Two years ago I reviewed the first iteration of a DS Audio cartridge, the DS-W1 “Night Rider,” and though, as you will soon see, several things have changed for the better in the DS 002, the basic operating system remains the same. If I may quote from that review without again being accused of going soft in the head, here is how it works: “The cartridge uses a light source (a miniature LED) that is powered via tonearm cables and internal tonearm wiring by an outboard equalizer/power supply (which you must purchase along with the cartridge and which replaces your phonostage). The record-groove vibrations transmitted by the stylus/cantilever modulates this LED light by means of an ultra-low-mass screen or shutter attached to the cantilever. This modulated light is picked up by the photodiode, which converts the light into an electrical signal, sending it back through the tonearm wires and interconnects to the equalizer/power supply unit where it is RIAA-equalized and amplified into a line-level output.”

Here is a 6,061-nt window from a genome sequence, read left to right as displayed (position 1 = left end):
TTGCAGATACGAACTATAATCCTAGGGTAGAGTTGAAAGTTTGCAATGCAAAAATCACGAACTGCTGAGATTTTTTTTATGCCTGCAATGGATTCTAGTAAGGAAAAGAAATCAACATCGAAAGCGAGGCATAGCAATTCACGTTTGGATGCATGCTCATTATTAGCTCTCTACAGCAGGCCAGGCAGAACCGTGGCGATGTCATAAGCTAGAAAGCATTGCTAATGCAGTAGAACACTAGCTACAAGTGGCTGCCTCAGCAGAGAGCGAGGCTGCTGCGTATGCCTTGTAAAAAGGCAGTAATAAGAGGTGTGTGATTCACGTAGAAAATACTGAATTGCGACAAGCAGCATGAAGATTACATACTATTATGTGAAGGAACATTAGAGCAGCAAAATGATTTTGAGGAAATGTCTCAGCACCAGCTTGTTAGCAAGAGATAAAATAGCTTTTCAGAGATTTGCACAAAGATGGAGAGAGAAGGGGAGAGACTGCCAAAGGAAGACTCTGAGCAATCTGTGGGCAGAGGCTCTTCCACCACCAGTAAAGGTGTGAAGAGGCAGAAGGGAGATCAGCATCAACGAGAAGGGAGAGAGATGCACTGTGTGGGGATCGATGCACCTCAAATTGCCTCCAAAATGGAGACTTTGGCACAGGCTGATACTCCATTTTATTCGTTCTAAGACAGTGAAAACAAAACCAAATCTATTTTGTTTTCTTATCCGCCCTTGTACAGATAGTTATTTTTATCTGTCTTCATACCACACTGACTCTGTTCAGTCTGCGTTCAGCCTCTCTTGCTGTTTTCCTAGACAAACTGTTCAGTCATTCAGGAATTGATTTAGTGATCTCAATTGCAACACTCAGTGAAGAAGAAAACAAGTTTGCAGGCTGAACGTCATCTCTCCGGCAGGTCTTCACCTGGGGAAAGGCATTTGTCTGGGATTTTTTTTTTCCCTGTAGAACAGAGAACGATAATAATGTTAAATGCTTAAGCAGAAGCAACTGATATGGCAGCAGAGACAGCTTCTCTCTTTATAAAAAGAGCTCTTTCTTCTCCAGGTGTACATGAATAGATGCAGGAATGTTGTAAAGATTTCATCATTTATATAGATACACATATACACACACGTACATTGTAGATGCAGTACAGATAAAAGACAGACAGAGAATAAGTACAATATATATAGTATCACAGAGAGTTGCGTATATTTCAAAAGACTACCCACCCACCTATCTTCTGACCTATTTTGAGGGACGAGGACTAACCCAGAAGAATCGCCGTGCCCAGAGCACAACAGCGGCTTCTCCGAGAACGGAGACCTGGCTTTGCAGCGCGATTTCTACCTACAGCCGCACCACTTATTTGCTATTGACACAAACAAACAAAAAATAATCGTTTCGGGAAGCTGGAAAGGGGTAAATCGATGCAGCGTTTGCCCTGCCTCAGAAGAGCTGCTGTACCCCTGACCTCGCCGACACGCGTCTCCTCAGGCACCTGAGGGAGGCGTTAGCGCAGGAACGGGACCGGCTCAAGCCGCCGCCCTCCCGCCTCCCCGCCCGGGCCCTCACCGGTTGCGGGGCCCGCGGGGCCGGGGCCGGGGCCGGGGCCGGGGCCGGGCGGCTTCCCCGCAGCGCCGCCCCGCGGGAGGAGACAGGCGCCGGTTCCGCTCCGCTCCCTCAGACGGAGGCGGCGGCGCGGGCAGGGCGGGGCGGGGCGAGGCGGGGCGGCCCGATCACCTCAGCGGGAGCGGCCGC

According to DS Audio, removing the coils and magnets not only makes the cartridge itself lighter (a mere 8.1 grams) and more responsive (thanks to the considerable reduction in moving mass), it also eliminates the inevitable counter-effect those magnets and coils have on cantilever movement due to weight, friction, and eddy currents. Unlike the engine of a moving-coil or a moving-magnet cartridge, DS Audio’s optical system is said to have “absolutely no [reciprocal] effect on the vibration of the stylus/cantilever system.”